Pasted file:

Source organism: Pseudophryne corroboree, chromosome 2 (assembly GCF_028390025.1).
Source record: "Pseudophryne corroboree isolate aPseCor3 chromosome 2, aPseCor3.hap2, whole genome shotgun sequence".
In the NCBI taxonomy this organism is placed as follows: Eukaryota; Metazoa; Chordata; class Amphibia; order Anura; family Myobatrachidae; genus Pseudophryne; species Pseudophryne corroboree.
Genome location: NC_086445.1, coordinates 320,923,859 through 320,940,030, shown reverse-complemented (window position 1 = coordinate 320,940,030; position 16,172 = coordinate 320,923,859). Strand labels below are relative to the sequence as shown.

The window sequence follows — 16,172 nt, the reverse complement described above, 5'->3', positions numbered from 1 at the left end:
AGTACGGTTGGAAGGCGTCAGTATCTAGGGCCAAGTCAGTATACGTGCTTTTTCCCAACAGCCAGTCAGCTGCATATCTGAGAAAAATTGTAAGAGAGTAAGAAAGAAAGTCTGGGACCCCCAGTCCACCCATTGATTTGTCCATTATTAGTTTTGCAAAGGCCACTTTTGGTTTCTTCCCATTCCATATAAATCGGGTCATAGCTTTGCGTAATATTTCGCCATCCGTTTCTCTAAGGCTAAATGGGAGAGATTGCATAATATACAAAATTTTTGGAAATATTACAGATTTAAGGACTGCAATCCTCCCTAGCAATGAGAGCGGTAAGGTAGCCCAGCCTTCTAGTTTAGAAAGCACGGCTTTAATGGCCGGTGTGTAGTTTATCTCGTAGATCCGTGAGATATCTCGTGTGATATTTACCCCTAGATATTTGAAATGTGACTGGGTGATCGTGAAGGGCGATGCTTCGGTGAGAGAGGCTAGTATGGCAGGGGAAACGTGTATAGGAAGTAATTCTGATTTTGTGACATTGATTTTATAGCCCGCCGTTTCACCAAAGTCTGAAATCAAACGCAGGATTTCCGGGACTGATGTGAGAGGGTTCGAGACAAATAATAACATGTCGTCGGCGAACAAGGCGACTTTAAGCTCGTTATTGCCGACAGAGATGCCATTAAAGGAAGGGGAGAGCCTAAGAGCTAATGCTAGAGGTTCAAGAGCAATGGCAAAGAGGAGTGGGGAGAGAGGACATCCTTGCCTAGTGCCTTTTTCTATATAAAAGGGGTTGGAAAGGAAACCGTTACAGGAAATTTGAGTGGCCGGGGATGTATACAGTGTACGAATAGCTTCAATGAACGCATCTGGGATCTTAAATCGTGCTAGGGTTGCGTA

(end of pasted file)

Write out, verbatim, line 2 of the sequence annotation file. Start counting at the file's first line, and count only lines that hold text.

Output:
Source record: "Pseudophryne corroboree isolate aPseCor3 chromosome 2, aPseCor3.hap2, whole genome shotgun sequence".